All you wanted to know about Mola mola, but never dared ask
Name mola, from Latin means “millstone” also known as “sunfish”, “moon fish” or “swimming head”. In Polish, it is named “samogłów”, meaning “head alone”, because of it shape.
The Mola Mola is the family of the Molidae. This family consist of 3 genre: Masturus, Mola and Ranzania.
The Mola is the heaviest bony fish in the world. The adult Sunfish has an average length of 1.8 m and a fin-to-fin length of 2.5 m. The average weight can be from 248 to 1000 kg. The maximum size of these amazing fish can be up to 3.3 m in length and 4.2 m across the fins, weighting up to 2300 kg!
The body of the sunfish is compressed and ovular. They have a relatively long life and keep growing their entire life.
The Mola Mola have two larval stages. Larvae measure about 0.25 cm. Juvenile grow at a rate of 0.02 to 0.42 kg a day. Females are larger than males.
The Mola Mola, are found in the temperate and tropical waters of the Mediterranean, Atlantic, Indian, Pacific Oceans, off the coast of Southern California, Indonesia, the British Isles and the Northern and Southern Isles of New Zealand.
They prefer the open ocean and mainly swim alone, but often are seen near kelp beds and deep coral reefs, in pairs or groups when being cleaned from ectoparasites from their skin by wrasses and Emperor Angelfish.
They swim near the surface, exposing their top fin, and might jump out of the water. They are usually shy, swimming upright, close to the surface to re-warm their core body temperature after diving in colder water.
Sunfish are most often found in water warmer than 12 °C as longer times spent in water at temperatures of 10 °C or lower, can lead to disorientation and eventual death.
Some Molas can swim 26 km in a day, at the speed of 3.2 km per hour. Sunfish can dive to depths of 500 m.
The Ocean Sunfish diet, consist’s mainly of jellyfish and plankton, which they consume in large amounts, to develop and maintain their size. They also consume mollusks, seaweed, salps, squid, crustaceans, small fish, fish larvae and eel grass. Because they must consume a large amount of prey, their presence in an area, may be an indicator of nutrient-rich waters.
They are scale-less and have a thick, rubbery skin and irregular patches of tubercles. Ocean sunfish are mostly a mixture of dark grey/ silvery grey colour. They have a white belly and sometimes have white spots on their fins. Adult Molas have only one gill opening on each side, which is located near the base of the pectoral fins.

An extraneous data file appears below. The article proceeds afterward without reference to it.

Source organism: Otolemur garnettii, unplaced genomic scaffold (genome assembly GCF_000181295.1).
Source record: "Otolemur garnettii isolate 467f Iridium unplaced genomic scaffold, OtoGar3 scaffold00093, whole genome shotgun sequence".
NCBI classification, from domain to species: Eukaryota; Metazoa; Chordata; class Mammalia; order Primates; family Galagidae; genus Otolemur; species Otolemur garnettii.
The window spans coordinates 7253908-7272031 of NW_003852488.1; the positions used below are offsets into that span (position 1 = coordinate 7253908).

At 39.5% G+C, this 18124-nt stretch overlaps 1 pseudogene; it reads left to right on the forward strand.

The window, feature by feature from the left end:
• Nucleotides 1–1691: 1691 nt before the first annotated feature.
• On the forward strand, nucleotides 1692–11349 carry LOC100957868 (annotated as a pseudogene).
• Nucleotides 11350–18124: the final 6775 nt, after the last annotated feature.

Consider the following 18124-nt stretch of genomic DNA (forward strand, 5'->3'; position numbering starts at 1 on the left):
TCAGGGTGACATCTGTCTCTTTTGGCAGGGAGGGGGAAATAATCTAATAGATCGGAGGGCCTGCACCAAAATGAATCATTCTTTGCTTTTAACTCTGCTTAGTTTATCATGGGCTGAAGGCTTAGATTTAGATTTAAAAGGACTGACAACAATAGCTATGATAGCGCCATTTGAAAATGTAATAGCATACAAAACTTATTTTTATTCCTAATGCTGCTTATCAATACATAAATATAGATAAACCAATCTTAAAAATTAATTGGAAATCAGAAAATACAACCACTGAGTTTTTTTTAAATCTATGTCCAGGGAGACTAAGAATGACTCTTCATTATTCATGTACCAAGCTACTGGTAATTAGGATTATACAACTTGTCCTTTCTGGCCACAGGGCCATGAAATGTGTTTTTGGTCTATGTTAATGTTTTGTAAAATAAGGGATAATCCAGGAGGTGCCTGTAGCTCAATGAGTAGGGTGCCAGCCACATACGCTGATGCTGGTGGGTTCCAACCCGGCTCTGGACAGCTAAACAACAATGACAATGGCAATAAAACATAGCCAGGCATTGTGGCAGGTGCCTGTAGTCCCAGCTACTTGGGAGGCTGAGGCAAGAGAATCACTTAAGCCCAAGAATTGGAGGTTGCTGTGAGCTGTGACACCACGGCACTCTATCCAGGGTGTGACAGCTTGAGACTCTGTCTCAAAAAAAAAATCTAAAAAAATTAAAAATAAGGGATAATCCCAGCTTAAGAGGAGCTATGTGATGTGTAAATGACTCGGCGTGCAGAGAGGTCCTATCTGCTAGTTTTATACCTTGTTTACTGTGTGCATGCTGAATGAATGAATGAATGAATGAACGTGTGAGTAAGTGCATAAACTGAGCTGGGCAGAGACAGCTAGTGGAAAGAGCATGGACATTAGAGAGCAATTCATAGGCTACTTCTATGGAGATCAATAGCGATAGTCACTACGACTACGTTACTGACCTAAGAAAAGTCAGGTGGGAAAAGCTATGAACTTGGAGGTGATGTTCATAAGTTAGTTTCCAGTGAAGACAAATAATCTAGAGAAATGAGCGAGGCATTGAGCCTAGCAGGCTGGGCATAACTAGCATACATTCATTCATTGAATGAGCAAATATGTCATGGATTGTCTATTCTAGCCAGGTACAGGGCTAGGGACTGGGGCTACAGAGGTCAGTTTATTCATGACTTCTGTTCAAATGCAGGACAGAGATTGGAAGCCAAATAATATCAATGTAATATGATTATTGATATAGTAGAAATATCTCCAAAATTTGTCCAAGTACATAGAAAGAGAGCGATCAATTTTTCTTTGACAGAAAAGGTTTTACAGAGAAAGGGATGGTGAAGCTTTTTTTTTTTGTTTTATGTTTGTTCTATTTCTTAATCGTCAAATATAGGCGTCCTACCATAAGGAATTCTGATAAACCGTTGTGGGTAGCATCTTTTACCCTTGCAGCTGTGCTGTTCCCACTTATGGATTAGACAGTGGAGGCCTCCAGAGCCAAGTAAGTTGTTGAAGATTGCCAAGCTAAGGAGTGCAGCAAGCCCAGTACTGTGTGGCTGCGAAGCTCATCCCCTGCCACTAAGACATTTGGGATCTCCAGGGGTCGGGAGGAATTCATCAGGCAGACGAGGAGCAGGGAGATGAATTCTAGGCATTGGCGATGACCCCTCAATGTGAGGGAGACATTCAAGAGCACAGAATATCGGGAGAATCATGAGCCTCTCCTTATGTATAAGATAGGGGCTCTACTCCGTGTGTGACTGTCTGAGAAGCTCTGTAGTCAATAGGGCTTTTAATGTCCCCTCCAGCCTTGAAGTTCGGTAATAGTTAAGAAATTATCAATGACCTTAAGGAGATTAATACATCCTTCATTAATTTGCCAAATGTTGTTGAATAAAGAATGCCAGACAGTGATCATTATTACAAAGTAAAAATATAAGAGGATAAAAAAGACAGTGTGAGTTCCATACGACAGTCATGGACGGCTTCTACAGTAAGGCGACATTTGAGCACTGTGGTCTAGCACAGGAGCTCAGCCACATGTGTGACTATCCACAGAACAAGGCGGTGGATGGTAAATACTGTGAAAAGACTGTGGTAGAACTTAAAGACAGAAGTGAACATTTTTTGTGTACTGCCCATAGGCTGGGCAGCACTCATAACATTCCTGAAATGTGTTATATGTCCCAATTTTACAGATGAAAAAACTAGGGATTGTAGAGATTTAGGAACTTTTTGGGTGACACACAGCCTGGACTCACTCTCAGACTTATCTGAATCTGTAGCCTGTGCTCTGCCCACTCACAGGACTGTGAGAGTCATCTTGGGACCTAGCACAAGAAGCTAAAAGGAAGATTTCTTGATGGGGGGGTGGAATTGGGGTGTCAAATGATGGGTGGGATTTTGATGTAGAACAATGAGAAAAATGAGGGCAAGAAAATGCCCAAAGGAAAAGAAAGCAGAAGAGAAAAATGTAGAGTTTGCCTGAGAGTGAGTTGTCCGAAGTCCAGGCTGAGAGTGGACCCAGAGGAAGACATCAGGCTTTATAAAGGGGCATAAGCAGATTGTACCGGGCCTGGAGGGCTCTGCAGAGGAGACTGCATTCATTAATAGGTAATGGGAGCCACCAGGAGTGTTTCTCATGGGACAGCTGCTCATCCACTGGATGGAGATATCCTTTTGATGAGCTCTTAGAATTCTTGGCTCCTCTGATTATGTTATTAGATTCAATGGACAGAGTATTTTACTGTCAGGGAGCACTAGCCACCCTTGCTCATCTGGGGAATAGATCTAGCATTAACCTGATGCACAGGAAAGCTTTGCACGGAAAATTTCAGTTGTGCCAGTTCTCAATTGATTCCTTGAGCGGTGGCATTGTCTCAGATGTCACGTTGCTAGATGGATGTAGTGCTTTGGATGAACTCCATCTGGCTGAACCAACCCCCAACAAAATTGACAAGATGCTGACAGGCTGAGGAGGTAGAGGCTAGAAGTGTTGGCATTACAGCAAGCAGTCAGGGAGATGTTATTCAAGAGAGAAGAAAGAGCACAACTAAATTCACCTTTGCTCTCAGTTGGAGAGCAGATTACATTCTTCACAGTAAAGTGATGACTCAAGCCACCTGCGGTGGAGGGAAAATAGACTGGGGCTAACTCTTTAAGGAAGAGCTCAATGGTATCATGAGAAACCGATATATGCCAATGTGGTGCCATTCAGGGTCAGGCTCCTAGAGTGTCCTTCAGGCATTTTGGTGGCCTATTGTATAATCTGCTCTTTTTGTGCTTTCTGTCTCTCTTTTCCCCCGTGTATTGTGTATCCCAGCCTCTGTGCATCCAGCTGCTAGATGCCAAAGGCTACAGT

The body is flattened; it has a long oval shape. The pectoral fins are small and fan-shaped. They can reach up to 3.2 m in height. The spinal column of a Mola, contains fewer vertebrae. Its skeleton contains large cartilaginous tissues, which are lighter than bone, allowing it to grow to super big sizes.
In the course of its evolution, the tail of the sunfish disappeared, to be replaced by a lumpy pseudo tail.
Their tough, elastic skin is covered in mucus which can be up to 7 cm thick. Mola also have the ability to change skin coloration from light to dark, when threatened. Lots of parasites reside on the skin of Mola Mola, so it needs to seek areas where cleaner wrasses and other fish are, which remove parasites from the skin. In the tropics, Ocean Sunfish bask on their sides at the surface, allowing seabirds to feed on parasites on their skin.
Little is known about the mating of ocean sunfish. Between August and October they spawn off the coast of Japan. Other spawning areas are in the North and South Atlantic, North and South Pacific and Indian Ocean. Females can produce 300 million eggs each breeding season. The Mola Mola eggs are released into the water and fertilized by sperm. Their eggs are very small; with a diameter of 0.13 cm. Adults have the potential to grow more than 60 million times their birth size!
The lifespan of ocean sunfish is unknown. A member of the same family, sharptail mola can live 82 to 105 years.
Adult sunfish have a few predators, such as: sea lions, killer whales, sharks, blue fin tuna. The Sunfish often dive below the thermocline to avoid predators.
The meat of the ocean sunfish is considered a delicacy in some Asian countries. Some parts of the fish are used in traditional medicine. Sunfish are accidentally, but frequently caught in drift gillnet fisheries.
Because its main food is jellyfish – plastic bags and litter are threat to them.
The Mola Mola are no threat to divers. Here in the Alboran Sea, where Black Frog Divers are located, on the beautiful Costa del Sol, we do see them often during our scuba dives, but there are other very interesting creatures to see.
If you haven’t seen them yet and you wish to, please visit us and book your dive!
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